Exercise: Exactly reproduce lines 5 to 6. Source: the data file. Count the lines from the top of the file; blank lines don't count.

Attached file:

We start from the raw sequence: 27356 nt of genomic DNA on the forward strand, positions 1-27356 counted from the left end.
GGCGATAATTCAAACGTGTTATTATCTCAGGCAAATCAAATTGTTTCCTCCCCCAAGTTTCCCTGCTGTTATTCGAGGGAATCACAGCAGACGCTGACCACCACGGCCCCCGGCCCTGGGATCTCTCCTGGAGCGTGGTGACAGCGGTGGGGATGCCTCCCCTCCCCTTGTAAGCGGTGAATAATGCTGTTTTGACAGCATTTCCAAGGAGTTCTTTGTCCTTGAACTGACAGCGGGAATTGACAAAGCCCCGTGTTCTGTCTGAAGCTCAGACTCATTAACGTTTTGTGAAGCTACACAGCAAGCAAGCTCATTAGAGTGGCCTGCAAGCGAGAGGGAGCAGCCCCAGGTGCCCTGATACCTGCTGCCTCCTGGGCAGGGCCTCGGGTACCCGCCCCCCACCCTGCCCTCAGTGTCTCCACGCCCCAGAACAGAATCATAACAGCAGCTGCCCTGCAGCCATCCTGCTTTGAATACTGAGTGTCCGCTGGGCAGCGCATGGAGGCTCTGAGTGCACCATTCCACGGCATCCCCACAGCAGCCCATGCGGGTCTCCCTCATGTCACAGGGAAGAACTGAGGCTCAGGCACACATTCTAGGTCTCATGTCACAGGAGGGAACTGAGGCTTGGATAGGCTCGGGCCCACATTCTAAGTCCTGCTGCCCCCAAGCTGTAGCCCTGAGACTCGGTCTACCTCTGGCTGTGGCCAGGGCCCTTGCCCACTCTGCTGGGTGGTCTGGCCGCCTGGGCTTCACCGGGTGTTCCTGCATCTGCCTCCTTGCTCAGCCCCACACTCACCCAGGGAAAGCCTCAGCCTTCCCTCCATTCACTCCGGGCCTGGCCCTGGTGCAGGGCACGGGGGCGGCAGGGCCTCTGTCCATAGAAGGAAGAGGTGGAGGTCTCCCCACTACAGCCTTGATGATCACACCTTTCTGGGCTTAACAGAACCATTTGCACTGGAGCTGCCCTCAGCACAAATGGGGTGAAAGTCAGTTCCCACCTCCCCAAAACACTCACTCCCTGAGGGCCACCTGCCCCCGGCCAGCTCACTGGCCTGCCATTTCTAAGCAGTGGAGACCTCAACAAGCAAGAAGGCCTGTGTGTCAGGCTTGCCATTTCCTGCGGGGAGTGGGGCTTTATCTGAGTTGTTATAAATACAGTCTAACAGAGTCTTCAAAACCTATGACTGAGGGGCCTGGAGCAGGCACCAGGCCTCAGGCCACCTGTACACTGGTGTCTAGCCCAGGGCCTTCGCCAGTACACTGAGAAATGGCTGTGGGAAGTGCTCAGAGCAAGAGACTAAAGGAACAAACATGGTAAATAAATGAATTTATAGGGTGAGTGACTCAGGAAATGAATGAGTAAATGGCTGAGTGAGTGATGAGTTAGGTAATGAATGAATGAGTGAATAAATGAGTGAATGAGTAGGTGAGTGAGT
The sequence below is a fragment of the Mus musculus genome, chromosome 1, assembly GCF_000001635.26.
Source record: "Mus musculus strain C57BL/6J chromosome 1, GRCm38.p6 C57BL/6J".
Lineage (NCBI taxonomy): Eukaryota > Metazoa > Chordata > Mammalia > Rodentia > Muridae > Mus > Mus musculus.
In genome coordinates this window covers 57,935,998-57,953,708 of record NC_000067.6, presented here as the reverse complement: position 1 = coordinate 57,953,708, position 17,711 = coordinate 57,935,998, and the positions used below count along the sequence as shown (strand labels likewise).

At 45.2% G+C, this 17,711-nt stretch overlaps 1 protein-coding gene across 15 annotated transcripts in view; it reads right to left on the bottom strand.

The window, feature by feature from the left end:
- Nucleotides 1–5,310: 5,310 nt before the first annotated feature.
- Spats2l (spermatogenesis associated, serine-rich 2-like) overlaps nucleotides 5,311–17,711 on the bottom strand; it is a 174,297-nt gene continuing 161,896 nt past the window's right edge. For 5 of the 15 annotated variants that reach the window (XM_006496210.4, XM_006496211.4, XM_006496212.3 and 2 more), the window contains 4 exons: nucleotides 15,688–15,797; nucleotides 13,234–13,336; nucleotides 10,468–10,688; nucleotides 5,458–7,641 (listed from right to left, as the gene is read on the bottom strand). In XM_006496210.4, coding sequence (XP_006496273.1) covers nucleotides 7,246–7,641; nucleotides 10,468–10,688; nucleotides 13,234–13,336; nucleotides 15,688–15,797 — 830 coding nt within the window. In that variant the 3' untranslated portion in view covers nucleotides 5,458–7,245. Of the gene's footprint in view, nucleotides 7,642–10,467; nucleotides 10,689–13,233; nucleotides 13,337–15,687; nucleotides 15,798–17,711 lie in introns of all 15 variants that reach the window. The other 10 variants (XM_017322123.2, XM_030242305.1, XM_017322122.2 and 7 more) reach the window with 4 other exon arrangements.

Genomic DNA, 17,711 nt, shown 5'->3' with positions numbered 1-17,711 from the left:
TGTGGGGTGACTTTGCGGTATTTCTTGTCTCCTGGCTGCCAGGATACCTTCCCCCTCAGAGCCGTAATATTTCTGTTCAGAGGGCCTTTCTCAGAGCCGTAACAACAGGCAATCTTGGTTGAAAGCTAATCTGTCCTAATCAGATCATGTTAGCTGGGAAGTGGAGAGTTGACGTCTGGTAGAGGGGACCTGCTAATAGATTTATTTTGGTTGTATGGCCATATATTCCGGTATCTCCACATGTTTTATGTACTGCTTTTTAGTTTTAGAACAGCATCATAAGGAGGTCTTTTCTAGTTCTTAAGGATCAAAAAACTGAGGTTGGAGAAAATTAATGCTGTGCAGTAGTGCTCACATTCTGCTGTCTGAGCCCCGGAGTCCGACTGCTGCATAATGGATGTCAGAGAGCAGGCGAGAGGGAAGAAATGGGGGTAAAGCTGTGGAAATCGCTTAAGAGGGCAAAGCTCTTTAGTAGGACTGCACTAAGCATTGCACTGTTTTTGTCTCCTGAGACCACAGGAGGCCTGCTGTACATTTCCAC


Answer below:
Lineage (NCBI taxonomy): Eukaryota > Metazoa > Chordata > Mammalia > Rodentia > Muridae > Mus > Mus musculus.
In genome coordinates this window covers 57,935,998-57,953,708 of record NC_000067.6, presented here as the reverse complement: position 1 = coordinate 57,953,708, position 17,711 = coordinate 57,935,998, and the positions used below count along the sequence as shown (strand labels likewise).